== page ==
(as ‘lib’ is unspecified)
Warning in install.packages("SuperLearner") :
  'lib = "/usr/lib64/R/library"' is not writable
Would you like to use a personal library instead?  (y/n) y
Would you like to create a personal library
to install packages into?  (y/n) y

After this, a dialog window popped up and had me select a CRAN mirror (I picked the geographical closest one) and it was off and running.

It errored out later with :

bit-ops.c:1:15: fatal error: R.h: No such file or directory

Which looks like I am missing the development libraries for R. I’ll return to this in a bit.

If I exit out of R and check the directory ls ~/R/x86_64-redhat-linux-gnu-library/3.3/ I can now see it is populated.

The Base R install from fedora owns the library directory:

 rpmquery -f /usr/lib64/R/library/Matrix/

And we don’t want to mix the core libraries with user installed libraries. Leet me try a different one, now that the local users libary directory structure has been created:

> install.package(“doRNG”)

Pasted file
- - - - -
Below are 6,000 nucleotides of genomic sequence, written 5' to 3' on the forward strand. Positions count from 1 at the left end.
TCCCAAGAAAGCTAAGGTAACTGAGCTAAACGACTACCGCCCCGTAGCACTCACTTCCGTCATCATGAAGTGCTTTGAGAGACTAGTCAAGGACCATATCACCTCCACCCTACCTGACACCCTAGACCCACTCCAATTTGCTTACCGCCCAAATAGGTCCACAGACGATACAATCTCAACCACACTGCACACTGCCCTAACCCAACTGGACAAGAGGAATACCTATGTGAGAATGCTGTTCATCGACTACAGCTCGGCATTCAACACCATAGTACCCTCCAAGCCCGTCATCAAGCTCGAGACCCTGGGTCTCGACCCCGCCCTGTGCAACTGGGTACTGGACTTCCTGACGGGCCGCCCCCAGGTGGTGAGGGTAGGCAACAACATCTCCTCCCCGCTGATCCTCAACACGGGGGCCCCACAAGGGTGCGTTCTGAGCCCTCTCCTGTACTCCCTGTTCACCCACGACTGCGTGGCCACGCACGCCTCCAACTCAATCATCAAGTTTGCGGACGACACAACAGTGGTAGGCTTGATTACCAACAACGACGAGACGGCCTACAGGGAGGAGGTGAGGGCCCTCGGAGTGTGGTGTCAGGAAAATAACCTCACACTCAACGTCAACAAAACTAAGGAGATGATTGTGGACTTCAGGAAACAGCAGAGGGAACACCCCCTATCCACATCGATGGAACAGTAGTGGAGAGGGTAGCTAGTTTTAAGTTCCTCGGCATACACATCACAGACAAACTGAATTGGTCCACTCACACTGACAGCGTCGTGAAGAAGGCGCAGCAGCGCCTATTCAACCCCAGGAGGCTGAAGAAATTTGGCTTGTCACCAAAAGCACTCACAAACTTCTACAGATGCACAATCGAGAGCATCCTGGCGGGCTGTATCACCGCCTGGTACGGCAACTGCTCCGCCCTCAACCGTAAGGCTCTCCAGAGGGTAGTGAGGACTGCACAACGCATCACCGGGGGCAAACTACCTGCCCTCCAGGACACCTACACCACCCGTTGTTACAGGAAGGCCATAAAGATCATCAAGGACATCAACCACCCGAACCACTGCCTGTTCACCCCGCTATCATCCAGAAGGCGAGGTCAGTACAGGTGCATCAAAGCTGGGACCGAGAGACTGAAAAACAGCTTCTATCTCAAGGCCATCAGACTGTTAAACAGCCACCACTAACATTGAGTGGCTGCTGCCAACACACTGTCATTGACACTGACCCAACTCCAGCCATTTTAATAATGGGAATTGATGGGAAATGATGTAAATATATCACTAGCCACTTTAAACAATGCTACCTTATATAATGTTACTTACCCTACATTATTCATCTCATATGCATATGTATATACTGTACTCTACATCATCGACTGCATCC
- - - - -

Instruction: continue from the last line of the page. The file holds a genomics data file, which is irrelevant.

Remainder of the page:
Similar error…ok, let’s take care of the compile error.

sudo dnf install R-core-devel

And rerun the install in an R session now completes successfully. I tried on a different machine and had to install the ‘ed’ command line tool first.

Security, Consumer Reports, and Failure

Posted by Josh Bressers on March 12, 2017 09:03 PM
Last week there was a story about Consumer Reports doing security testing of products.

As one can imagine there were a fair number of “they’ll get it wrong” sort of comments. They will get it wrong, at first, but that’s not a reason to pick on these guys. They’re quite brave to take this task on, it’s nearly impossible if you think about the state of security (especially consumer security). But this is how things start. There is no industry that has gone from broken to perfect in one step. It’s a long hard road when you have to deal with systemic problems in an industry. Consumer product security problems may be larger and more complex than any other industry has ever had to solve thanks to things such as globalization and how inexpensive tiny computers have become.